Optimizing the number of Unicorns and buffer size

I know that Discourse setup provides sane defaults for most occasions nowadays, but I still want to ask some guidance on optimal settings. It seems that we will get a hosting partner that provides us with the server and what is on the table is this VPS:

  • 6x vCore CPUs (Xeons @ 2.40GHz, I beleive)
  • 8GB of RAM

My primary goal is to tweak the settings for maximum capability of handling traffic spikes, ie. concurrent users. How would you experts set the number of unicorns and the size of the database buffer?


The usual, which is

  • DB gets 1/4 of memory
  • Up to two unicorns per “real” CPU core (I’d limit to 8 for now though)

Found the limits of our setup yesterday, with about 400+ concurrent sessions and many of them being logged in, actively polling and chatting. The day before we delivered 138k page views without a hitch.

The bottleneck was the number of unicorns (8). We only reached about 35% CPU loads and there were 2GBs of free RAM with these settings. I changed to 10 unicorns, after which we had no more hiccups and served a peak of 440 sessions, and got CPU loads closer to 50%.

But then it was getting late and things cooled down and I wasn’t able to do any more live performance testing with max load.

Anyway, with UpClouds 6-core / 8GB RAM plan (or similar) I would say that 10 unicorns is better than 8. I’ll be looking at the amount of free RAM and and lets see if even 11-12 would be feasible. Ping @mpalmer?


With these changes the amount of free memory has reduced from 2GB to 1GB, so roughly -0.5 gigs per unicorn added.

Is there a recommendation for the amount of RAM to keep free, thus available for Linux to use as disk cache? I have 1/4 of the RAM (=2GB) allocated to the database buffer.

Increasing the number of unicorn workers to suit your CPU and RAM capacity is perfectly reasonable. The “two unicorns per core” guideline is a starting figure. CPUs differ (wildly) in their performance, and VPSes make that even more complicated (because you can never tell who else is on the box and what they’re doing with the CPU), so you start conservative, and if you find that you’re running out of unicorns before you’re running out of CPU and RAM, then you just keep increasing the unicorns.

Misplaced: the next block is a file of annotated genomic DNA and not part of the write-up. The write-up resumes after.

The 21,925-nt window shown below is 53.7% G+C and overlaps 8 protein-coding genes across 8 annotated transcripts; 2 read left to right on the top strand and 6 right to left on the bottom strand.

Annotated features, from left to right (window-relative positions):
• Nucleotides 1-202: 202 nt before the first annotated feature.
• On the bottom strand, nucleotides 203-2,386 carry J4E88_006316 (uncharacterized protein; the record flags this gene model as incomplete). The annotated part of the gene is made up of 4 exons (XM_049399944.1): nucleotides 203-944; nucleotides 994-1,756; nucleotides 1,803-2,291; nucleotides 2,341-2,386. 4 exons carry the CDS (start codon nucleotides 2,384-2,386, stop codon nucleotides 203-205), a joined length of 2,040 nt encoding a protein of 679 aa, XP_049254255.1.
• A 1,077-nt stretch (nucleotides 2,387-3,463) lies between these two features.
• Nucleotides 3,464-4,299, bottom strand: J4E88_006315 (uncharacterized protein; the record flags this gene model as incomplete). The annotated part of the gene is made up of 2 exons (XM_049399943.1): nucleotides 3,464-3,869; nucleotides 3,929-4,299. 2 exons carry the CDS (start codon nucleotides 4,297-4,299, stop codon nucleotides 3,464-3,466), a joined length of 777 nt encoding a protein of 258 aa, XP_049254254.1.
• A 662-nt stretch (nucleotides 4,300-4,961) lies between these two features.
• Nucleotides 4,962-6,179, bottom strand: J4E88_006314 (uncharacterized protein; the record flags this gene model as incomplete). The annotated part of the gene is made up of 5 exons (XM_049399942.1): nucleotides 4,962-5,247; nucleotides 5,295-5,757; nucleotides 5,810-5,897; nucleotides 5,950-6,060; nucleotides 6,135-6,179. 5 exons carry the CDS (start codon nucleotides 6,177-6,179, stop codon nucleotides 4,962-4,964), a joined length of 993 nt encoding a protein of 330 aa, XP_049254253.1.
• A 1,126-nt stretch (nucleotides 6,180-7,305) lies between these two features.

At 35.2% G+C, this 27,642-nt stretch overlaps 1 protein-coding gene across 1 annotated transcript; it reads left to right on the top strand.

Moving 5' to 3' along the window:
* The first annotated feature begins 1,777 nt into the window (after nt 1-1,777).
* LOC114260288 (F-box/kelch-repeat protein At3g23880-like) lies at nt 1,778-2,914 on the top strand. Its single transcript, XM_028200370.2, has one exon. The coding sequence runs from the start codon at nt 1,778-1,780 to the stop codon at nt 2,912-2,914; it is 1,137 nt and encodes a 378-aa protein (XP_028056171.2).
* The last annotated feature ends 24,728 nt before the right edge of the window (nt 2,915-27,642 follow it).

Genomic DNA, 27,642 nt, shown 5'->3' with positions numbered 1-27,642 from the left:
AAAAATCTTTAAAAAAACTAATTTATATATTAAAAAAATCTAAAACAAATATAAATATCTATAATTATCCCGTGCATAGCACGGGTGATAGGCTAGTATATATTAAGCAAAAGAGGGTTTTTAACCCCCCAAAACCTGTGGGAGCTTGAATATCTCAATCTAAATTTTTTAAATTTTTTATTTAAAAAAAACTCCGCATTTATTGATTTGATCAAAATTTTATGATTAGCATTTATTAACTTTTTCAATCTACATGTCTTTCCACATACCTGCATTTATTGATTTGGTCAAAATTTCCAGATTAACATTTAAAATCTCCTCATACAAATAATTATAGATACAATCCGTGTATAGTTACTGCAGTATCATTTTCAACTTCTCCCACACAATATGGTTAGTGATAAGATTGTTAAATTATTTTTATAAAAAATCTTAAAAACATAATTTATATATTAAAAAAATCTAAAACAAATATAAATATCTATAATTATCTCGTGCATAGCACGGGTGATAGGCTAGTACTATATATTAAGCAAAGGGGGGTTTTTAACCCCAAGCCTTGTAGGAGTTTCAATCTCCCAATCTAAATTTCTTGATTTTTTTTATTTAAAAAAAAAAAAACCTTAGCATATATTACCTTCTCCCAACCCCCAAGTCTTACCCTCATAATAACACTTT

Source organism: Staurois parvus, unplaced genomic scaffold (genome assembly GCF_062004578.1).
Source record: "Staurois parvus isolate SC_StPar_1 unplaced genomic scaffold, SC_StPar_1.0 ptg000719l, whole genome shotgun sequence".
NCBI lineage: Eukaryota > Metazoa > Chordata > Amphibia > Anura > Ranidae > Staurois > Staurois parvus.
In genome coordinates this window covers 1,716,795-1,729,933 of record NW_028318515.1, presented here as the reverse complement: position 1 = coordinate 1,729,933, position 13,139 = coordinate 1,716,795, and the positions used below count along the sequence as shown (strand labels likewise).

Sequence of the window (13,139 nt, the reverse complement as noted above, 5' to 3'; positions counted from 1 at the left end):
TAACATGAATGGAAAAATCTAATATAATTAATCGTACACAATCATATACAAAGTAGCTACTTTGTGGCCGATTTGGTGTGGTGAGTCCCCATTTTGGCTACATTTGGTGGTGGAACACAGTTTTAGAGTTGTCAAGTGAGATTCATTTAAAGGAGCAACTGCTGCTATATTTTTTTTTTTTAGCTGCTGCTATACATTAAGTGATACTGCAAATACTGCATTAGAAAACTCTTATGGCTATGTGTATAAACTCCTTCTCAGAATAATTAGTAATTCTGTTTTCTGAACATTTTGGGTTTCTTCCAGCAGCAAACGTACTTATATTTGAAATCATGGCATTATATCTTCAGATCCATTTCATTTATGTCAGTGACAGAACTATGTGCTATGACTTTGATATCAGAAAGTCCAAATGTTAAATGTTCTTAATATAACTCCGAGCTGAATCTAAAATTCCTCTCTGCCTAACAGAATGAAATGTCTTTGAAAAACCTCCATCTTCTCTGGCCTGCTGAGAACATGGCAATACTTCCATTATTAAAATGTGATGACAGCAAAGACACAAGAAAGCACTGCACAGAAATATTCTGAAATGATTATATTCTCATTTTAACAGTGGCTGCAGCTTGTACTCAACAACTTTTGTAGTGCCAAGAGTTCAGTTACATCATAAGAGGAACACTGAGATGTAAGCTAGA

As far as disk cache goes, you need as much as you need. As you increase RAM consumption, keep an eye on your IOPS graphs, and particularly the percentage utilisation of the disks (what sysstat refers to as %util). There’s two points you want to be aware of: when your read IOPS start to stay persistently higher (that means that the working set of disk pages no longer fits in memory – you may or may not have hit that already), and when peaks in disk utilisation start to get close to 100%. The former tells you when your RAM consumption is starting to impact performance, and the latter tells you when you’re starting to saturate the disks. You want to consume RAM up to the first point, and you can drive it as far as you’re comfortable towards the second point, depending on your tolerance for performance degradation (keep an eye on your service times!).

Another RAM-related metric to keep an eye on is swap rate. That’s not how much swap space is being used (as long as your swap partition isn’t full, it doesn’t matter), but the number of pages per second being written to and read from swap. Swap writes are fine, but if the system is constantly swapping pages in and out, even only a few per second, you probably want to back off on your RAM usage a bit.

Just to keep you on your toes, swap activity counts towards disk IOPS, too, so your disk utilisation will likely go loco bananas when you start to run out of RAM, due to both extra disk reads (because the cache isn’t big enough) and increased swap activity, because the working set of memory pages doesn’t fit any more. That’s a recipe for performance disaster right there.


Thanks Matt. Crystal clear and informative, as usual.

Here is a some more nerd porn. Our API requests for this year. This is what it looks like when there is a hockey league transfer deadline on the 15th of Feb at 23:59 local time.


What tools are you using for monitoring the api requests, which is shown from your image?

If I’m not mistaken, that’s Discourse’s built in report visualizer. Go to yoursite.com/admin, then click any of the statistic titles.



So are you saying 8 Unicorns is the upper limit on any server? I have a server with 8x CPU and was thinking changing the config to use 16?

Maybe, it depends how much traffic you have. 16 unicorns sitting around doing nothing and waiting for incoming requests would not get you much.

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800k-1.2m pageviews/month. Discourse runs buttery smooth most of the time but then if we ever get 300 concurrent users it grinds to a halt.

Already have db_shared_buffers configured to 25% of the host’s 32gb RAM, looking for more possible fixes.

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Sounds like it could help. Please report back.

Done. We’ll see, not expecting another traffic spike for awhile.

I am currently using 10 unicorns (IIRC) on my 6-core instance at UpCloud. This gets me above 400+ concurrents. We’ll see in February what it takes to choke this.


Neat. I guess I’m just wondering if there’s a tipping point where having a too high number of unicorns is actually detrimental.

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You know, there is only one way to find out … measure.



Forum appears to do much better under load but live reloading of posts and updating of notifications is sluggish.

Do you use an external reverse proxy or cloudflare?

Cloudflare yes

20 char

We had several reports of people using cloudflare proxy feature and having problems with our live updates. Some people claim disabling brotli support helps, but we recommend using Cloudflare in DNS only mode (gray cloud).